A quarter of non-EU migrant workers who receive Tier 2 (general) work visas for the UK earn less than the £30,000 “minimum income threshold”, Freedom of Information (FOI) data requested by the Migration Observatory at the University of Oxford has shown.
While many commentators assume that all non-EU citizens coming on work visas have to meet a uniform threshold of £30,000, FOI data published in the latest Migration Observatory commentary “Threshold? Which threshold?” shows that 90% of nurses sponsored for Tier 2 (general) work visas in 2018 were to be paid less than this amount.
Other public sector occupations had lower but still substantial shares of workers earning below £30,000, with 50% of medical radiographers and 10% of paramedics in this position. Among secondary school teachers, the share was 37%.
The reason this is possible is that certain public service occupations are exempt from the threshold. In these professions minimum incomes are the standard rates of pay for these jobs, so long as it is at least £20,800. A majority of people sponsored to come to the UK on salaries of less than £30,000 were in public service occupations.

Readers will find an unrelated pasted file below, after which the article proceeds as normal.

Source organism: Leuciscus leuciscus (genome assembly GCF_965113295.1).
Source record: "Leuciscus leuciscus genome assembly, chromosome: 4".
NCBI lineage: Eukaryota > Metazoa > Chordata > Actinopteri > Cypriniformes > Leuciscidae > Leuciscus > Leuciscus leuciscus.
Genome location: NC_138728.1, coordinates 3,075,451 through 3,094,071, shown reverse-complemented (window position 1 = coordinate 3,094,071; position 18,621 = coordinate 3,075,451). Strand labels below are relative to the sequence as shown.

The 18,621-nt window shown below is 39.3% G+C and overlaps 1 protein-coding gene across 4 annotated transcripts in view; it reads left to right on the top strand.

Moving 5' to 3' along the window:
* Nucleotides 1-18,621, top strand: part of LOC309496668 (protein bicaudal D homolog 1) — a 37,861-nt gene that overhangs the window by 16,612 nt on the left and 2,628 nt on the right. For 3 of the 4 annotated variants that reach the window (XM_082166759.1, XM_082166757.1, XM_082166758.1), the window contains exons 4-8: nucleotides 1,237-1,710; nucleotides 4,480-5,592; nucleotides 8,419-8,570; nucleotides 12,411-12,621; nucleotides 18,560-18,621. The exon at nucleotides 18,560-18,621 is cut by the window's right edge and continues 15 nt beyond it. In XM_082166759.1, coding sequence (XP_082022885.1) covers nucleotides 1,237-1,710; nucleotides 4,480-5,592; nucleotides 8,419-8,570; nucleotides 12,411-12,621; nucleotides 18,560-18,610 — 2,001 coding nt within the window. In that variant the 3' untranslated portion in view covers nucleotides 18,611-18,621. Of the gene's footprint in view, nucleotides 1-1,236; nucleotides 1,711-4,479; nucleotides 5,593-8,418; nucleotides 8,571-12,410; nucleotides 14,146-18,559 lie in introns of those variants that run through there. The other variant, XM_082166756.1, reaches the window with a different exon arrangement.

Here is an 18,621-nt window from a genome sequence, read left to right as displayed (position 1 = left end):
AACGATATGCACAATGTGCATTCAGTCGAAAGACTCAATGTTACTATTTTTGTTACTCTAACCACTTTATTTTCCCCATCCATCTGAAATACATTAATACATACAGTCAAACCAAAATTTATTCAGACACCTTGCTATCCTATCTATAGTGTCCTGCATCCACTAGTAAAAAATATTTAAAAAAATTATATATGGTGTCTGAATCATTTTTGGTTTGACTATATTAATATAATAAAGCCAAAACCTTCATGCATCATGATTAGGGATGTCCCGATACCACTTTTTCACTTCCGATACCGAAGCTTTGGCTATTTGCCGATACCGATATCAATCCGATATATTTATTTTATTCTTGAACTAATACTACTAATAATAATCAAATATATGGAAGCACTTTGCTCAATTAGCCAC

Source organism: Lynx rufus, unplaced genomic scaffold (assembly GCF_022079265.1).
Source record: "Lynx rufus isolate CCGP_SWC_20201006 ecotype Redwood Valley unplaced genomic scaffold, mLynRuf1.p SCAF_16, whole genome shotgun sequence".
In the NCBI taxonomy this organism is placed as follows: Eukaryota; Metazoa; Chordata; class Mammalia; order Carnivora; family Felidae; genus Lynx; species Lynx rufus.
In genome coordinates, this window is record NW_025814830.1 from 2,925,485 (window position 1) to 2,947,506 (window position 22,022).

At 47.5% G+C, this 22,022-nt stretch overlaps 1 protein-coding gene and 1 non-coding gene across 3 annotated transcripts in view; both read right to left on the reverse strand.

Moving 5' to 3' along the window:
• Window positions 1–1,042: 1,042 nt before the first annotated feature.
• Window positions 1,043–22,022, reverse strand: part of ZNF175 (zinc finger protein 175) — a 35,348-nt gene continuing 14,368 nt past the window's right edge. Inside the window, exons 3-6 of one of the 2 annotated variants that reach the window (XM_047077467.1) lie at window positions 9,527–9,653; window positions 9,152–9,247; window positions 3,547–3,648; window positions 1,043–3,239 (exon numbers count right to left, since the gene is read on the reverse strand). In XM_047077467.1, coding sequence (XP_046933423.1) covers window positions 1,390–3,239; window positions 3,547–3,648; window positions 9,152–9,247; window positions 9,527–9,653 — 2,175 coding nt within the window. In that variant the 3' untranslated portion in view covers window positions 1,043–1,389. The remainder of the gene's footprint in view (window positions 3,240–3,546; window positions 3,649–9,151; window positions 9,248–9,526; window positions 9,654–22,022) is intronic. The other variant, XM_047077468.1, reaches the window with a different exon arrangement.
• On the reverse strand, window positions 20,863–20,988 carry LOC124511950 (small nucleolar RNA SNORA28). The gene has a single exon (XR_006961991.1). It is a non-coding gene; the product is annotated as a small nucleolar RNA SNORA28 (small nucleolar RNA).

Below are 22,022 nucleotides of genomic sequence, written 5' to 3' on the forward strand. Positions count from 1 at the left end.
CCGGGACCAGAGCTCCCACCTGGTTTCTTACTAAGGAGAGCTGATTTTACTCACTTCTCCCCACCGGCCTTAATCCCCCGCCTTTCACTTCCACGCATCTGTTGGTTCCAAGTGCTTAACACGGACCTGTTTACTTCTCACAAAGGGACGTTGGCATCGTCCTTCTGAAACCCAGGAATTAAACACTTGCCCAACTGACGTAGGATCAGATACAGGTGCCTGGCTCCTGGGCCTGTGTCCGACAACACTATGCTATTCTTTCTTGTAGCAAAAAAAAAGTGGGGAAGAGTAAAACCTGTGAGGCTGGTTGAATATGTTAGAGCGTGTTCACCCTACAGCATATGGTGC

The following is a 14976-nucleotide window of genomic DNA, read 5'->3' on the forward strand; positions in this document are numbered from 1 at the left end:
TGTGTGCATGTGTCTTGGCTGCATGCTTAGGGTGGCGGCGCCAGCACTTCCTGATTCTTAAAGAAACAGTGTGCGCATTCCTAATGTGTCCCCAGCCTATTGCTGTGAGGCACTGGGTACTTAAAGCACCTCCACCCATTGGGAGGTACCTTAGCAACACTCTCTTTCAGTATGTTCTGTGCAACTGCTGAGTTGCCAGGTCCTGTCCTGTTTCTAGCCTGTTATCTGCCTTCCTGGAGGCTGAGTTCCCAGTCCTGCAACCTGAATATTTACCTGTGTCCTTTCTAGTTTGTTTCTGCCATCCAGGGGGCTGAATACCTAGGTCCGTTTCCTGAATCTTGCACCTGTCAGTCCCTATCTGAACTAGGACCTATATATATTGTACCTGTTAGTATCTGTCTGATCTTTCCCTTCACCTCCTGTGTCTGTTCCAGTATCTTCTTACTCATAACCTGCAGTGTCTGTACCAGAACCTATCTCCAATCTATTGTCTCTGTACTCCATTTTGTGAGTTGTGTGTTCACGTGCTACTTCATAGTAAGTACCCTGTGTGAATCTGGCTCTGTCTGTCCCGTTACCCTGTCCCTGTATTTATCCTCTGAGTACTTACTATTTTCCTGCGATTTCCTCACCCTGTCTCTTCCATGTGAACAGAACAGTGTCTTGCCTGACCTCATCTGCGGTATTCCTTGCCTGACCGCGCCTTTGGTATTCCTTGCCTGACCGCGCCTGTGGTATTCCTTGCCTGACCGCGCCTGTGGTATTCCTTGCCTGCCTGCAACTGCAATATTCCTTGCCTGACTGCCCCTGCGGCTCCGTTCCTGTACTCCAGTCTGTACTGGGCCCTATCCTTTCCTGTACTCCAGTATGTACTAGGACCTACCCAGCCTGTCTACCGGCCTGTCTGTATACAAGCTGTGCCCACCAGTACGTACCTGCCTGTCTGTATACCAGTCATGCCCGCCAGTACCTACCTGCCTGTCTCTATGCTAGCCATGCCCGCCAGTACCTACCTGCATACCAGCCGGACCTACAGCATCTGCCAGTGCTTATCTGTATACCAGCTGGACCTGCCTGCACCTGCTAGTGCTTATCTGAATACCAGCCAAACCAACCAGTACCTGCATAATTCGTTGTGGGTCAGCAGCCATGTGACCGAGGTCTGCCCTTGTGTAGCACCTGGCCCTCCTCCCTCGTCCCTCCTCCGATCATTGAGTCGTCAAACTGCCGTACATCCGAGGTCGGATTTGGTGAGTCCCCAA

New entrants to the labour market – including non-EU workers switching to a work visa after studying in the UK, and people under the age of 26 – also face the lower threshold of £20,800.
But non-EU workers in some occupations have to receive much higher salaries to qualify for Tier 2 (general) visas – such as £76,000 for consultant doctors, £69,600 for pilots and £38,400 for electrical engineers.
Madeleine Sumption, Director of the Migration Observatory at the University of Oxford said: “The idea that the Government might introduce a single £30,000 salary threshold for EU workers after Brexit has caused consternation, but it is important to remember that it is likely that not everyone will have to meet it. In reality there is no single salary threshold to work in the UK – there are many of them.
“The NHS has recruited growing numbers of non-EU nurses over the past few years and essentially the only reason this has been possible is that nurses are exempt from the salary requirements many other workers face.”